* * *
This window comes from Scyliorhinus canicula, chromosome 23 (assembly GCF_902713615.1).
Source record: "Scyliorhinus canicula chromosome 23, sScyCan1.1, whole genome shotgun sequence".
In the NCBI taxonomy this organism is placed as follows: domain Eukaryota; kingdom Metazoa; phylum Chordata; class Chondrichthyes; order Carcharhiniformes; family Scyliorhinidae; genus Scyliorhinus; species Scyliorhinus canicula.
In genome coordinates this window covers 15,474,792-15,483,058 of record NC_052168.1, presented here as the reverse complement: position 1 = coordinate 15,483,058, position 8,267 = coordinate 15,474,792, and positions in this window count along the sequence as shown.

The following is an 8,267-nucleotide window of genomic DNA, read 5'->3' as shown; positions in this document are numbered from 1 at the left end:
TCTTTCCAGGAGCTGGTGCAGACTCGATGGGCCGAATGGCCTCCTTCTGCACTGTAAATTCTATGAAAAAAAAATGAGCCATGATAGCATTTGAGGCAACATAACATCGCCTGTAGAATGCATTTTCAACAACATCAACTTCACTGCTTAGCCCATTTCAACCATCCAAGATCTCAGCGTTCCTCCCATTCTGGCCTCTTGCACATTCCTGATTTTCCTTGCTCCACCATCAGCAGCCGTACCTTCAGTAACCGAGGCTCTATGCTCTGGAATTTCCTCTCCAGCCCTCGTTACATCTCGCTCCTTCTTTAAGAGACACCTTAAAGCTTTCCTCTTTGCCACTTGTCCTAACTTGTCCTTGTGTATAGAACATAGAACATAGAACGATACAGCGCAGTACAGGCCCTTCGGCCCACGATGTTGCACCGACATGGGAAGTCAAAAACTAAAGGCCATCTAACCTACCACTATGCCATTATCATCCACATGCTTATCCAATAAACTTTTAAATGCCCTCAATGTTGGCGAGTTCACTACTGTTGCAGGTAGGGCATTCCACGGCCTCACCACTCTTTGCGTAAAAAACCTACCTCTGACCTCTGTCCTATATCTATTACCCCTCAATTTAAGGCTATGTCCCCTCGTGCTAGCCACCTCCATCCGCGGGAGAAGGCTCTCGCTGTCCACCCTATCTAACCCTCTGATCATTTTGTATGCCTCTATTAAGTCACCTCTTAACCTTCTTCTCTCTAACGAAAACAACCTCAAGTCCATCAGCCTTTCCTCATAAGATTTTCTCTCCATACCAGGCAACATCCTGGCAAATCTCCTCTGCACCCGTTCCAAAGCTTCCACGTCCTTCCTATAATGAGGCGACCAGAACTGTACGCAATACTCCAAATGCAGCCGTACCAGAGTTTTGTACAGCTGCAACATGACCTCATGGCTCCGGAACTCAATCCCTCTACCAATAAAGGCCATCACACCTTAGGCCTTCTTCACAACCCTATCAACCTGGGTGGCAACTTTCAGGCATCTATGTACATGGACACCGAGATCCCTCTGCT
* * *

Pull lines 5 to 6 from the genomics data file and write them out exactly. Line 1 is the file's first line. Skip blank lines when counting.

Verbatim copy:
The following is an 8,267-nucleotide window of genomic DNA, read 5'->3' as shown; positions in this document are numbered from 1 at the left end:
TCTTTCCAGGAGCTGGTGCAGACTCGATGGGCCGAATGGCCTCCTTCTGCACTGTAAATTCTATGAAAAAAAAATGAGCCATGATAGCATTTGAGGCAACATAACATCGCCTGTAGAATGCATTTTCAACAACATCAACTTCACTGCTTAGCCCATTTCAACCATCCAAGATCTCAGCGTTCCTCCCATTCTGGCCTCTTGCACATTCCTGATTTTCCTTGCTCCACCATCAGCAGCCGTACCTTCAGTAACCGAGGCTCTATGCTCTGGAATTTCCTCTCCAGCCCTCGTTACATCTCGCTCCTTCTTTAAGAGACACCTTAAAGCTTTCCTCTTTGCCACTTGTCCTAACTTGTCCTTGTGTATAGAACATAGAACATAGAACGATACAGCGCAGTACAGGCCCTTCGGCCCACGATGTTGCACCGACATGGGAAGTCAAAAACTAAAGGCCATCTAACCTACCACTATGCCATTATCATCCACATGCTTATCCAATAAACTTTTAAATGCCCTCAATGTTGGCGAGTTCACTACTGTTGCAGGTAGGGCATTCCACGGCCTCACCACTCTTTGCGTAAAAAACCTACCTCTGACCTCTGTCCTATATCTATTACCCCTCAATTTAAGGCTATGTCCCCTCGTGCTAGCCACCTCCATCCGCGGGAGAAGGCTCTCGCTGTCCACCCTATCTAACCCTCTGATCATTTTGTATGCCTCTATTAAGTCACCTCTTAACCTTCTTCTCTCTAACGAAAACAACCTCAAGTCCATCAGCCTTTCCTCATAAGATTTTCTCTCCATACCAGGCAACATCCTGGCAAATCTCCTCTGCACCCGTTCCAAAGCTTCCACGTCCTTCCTATAATGAGGCGACCAGAACTGTACGCAATACTCCAAATGCAGCCGTACCAGAGTTTTGTACAGCTGCAACATGACCTCATGGCTCCGGAACTCAATCCCTCTACCAATAAAGGCCATCACACCTTAGGCCTTCTTCACAACCCTATCAACCTGGGTGGCAACTTTCAGGCATCTATGTACATGGACACCGAGATCCCTCTGCT